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The Academy of Managed Care Pharmacy (AMCP) Nexus 2019

Ceci Connolly Outlines Healthcare Spending Management and Necessary Innovations

By using the available evidence, data, and facts surrounding healthcare spending, we can begin conversations on necessary innovations, said Ceci Connolly, BA, president and chief executive officer of Alliance of Community Health Plans.


By using the available evidence, data, and facts surrounding healthcare spending, we can begin conversations on necessary innovations, said Ceci Connolly, BA, president and chief executive officer of Alliance of Community Health Plans.

Transcript

How do we reconcile that different stakeholders have different priorities when it comes to spending? For instance, payers and providers might have different ideas on what is an acceptable tradeoff.

Well, when you’re talking about industry players or government, it’s very important that facts and the evidence are the first approach that’s taken. There’s plenty of data when it comes to healthcare and science that tells us many of the right things to do or the smart investments to make—that’s a good place for everyone to start the conversation. Certainly, we get into more personal considerations—different patients for instance thinking about what quality of life means to them and whether or not they want to have extreme measures near the end of life. That kind of conversation can occur between a patient and their doctor, clinical team, family members; but, when we’re starting up with the big-ticket items, let’s start first with evidence, data, and facts.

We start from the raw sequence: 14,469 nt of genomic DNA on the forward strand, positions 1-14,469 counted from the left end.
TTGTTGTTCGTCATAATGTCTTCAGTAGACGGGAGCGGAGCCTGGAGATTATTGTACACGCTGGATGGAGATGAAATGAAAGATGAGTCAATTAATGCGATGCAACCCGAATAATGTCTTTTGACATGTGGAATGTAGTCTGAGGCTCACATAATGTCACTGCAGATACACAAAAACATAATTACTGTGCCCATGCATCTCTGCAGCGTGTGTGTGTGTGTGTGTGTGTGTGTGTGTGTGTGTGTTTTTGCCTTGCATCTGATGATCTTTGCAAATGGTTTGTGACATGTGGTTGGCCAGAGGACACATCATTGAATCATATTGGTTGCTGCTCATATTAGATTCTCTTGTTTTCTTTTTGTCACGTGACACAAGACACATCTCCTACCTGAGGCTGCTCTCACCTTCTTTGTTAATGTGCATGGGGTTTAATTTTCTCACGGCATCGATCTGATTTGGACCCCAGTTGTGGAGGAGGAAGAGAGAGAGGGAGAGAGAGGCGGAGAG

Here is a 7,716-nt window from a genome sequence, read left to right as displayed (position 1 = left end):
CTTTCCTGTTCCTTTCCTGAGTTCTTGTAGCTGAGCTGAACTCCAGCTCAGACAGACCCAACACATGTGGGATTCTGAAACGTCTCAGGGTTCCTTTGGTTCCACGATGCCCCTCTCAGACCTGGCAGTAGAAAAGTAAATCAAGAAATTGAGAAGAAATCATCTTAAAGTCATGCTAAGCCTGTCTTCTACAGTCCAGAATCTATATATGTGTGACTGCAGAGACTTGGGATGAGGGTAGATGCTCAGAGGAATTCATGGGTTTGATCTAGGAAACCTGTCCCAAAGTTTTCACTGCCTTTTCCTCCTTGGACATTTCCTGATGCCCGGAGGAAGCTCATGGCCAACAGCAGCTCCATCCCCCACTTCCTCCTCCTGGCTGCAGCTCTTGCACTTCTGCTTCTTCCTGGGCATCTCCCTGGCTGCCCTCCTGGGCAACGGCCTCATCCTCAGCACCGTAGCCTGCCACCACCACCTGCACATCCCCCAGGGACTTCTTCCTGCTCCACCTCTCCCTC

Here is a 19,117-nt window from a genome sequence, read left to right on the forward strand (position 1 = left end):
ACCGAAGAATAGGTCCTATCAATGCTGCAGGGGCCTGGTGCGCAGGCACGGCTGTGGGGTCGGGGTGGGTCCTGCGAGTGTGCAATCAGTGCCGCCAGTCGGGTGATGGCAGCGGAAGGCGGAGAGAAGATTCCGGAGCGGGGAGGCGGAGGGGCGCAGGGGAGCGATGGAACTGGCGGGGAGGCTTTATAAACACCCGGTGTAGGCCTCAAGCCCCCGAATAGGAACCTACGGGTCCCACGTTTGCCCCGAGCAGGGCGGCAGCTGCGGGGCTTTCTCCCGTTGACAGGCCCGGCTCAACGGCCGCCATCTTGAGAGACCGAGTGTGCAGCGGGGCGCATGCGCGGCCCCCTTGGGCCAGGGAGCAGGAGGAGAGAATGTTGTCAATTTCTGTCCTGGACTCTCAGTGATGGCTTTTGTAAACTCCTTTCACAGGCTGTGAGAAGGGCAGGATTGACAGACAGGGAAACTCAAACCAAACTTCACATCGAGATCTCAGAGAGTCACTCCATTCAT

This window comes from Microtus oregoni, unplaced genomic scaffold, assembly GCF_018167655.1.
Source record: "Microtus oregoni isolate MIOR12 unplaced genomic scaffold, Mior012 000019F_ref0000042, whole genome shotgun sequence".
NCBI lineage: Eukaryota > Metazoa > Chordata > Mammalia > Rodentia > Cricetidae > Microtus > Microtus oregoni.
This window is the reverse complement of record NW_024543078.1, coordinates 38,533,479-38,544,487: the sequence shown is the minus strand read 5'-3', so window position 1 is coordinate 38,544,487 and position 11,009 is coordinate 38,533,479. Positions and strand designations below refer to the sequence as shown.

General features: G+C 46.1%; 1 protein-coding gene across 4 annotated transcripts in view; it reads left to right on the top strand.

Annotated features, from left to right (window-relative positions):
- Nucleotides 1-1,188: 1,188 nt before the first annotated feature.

What should conversations about healthcare spending be like? What needs to be considered and who needs to be a part of them?

Healthcare spending in the United States is big—it’s more than $3 trillion or about 18 percent of the economy today, and everyone has a stake in it. So, it’s important that literally everyone in the nation has a chance to think about a lot of the tough tradeoffs that come in healthcare spending, but the first place that I would suggest that we start is looking at a lot of the waste, unnecessary and low-value care because that’s probably $300 million a year that we could save without really forcing the tough choices that are going to come later.

 
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